Picture the following scenario:
You're squeezed in the middle seat of jam-packed United 757 about to leave Newark en route to Las Vegas. Flight attendants are yelling at passengers to pass their oversized luggage forward since it won't fit in the overhead bins, the aroma of Big Macs and pizza slices permeates the cabin and, oh yes, there's a screaming, sneezing baby seated directly behind you.
All of a sudden, a flight attendant directs everyone's attention to the video screen for an important announcement. And, there, bedecked in a European suit, white shirt and red necktie is United's CEO. And, boy is he ever happy!
That's because the CEO is standing in front of a brand, spanking new Boeing Dreamliner 777. 'This is aviation's future,' he begins. 'It's the very best airship ever built. Period. And, United's just purchased 50 of these beauties because we believe in providing the very best for you.'
Accompanied by radiant flight attendants, dapper pilots and squeaky clean mechanics, the United team takes us on a quick tour of the 777 and boasts about such amenities as:
- Composite materials: 'That means flying faster and further while burning less fuel' (Meanwhile, we're still stuck at the gate because of a computer glitch).
- Special cabin lighting: 'Designed to optimize your viewing pleasure while minimizing stress' (This while the sun's rays are blasting through the tiny 757 windows and blinding my entire row).
- Oversized windows: 'To give you an even better view of the many gorgeous cities to which we fly worldwide' (The only thing I can see outside our micro port hole is another parked plane).
When the video ends, the Second Battle of Manassas picks up where it left off, with flight attendants battling passengers, and vice versa. It's enough to make a certain blogger absolutely appalled by what's he's just experienced.
The Futures of Entertainment Peppercomm sponsored in November at MIT focused on two fundamental rules for connecting with the audience in our social media-driven world that United's video violated:
1.) United was blinded by its shiny new object. The company was so psyched about telling the world about the Dreamliner that they gave absolutely no thought to how it might affect passengers jammed into the current generation of junk that masquerades as state-of-the-art. By showing me how much I was missing by NOT being on a Dreamliner, United exacerbated my miserable 757 experience. And, they prompted an outcome they'd probably never imagined: a scathingly negative blog.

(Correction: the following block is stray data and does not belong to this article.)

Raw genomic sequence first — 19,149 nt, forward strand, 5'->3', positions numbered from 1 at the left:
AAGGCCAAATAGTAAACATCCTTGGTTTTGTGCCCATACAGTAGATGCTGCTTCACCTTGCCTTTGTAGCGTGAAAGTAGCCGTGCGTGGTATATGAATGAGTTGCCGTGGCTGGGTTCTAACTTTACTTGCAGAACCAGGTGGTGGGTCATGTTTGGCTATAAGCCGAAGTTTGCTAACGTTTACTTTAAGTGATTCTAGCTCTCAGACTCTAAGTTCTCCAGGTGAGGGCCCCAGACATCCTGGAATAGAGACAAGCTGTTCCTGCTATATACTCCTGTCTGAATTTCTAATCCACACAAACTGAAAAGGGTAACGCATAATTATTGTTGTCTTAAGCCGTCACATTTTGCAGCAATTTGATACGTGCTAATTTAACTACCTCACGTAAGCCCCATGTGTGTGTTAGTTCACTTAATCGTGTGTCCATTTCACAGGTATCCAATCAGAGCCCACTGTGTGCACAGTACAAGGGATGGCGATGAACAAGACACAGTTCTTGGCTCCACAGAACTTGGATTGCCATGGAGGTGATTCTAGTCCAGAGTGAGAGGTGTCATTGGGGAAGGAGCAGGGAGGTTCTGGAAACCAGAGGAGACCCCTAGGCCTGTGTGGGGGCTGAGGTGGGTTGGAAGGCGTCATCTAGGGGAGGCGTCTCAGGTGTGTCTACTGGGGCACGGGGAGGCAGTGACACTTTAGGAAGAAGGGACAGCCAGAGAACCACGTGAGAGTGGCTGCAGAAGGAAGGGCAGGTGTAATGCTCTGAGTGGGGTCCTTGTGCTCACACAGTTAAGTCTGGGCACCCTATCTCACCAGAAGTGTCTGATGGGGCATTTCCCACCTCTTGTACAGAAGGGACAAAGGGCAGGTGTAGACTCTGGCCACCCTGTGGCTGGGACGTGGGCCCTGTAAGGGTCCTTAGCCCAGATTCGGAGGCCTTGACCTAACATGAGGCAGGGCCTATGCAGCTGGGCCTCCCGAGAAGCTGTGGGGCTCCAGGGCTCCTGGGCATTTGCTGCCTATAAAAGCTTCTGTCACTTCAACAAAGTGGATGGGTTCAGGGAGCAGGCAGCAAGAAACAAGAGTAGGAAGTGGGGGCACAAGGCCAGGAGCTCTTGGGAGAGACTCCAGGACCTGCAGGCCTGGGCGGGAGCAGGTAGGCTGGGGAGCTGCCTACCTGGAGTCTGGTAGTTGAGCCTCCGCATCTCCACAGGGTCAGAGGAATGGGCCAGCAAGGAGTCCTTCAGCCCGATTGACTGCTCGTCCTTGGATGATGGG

2.) Balancing the onslaught of Big Data with qualitative insights. I guarantee United's crack marketing people relied on reams of market research telling them that lots and lots of business travelers would be sitting on Flight 1051 to Vegas. And, they were right. But, had ANYONE in marketing, PR or customer care taken the time to place themselves in their passengers' shoes and experience the Dreamliner video while stuck inside the Dante's Inferno that was my Boeing 757, the video never would have seen the light of day.
For more on these two issues, see Spreadable Media, the new book from my colleague (and Futures of Entertainment conference organizer) Sam Ford.
My Dreamliner nightmare is standard operating procedure among far too many Fortune 500 corporations. A sequestered corner office sifts through market research, figures out the right venues to introduce their shiny, new object but NEVER takes the time to first understand the experience from the customer's viewpoint. They opt for quantity over quality.
If it were up to me, I'd ground the Dreamliner video ASAP. I'd also suggest the CEO and his top marketing team get their butts out of their cushy office chairs and squeezed into, say, seat 8E on Flight 1051. I guarantee they'll come away with a greater understanding of how best to engage with passengers in this brave new world of ours. I bet they'll also come away with lower back pain, headaches and stiff joints.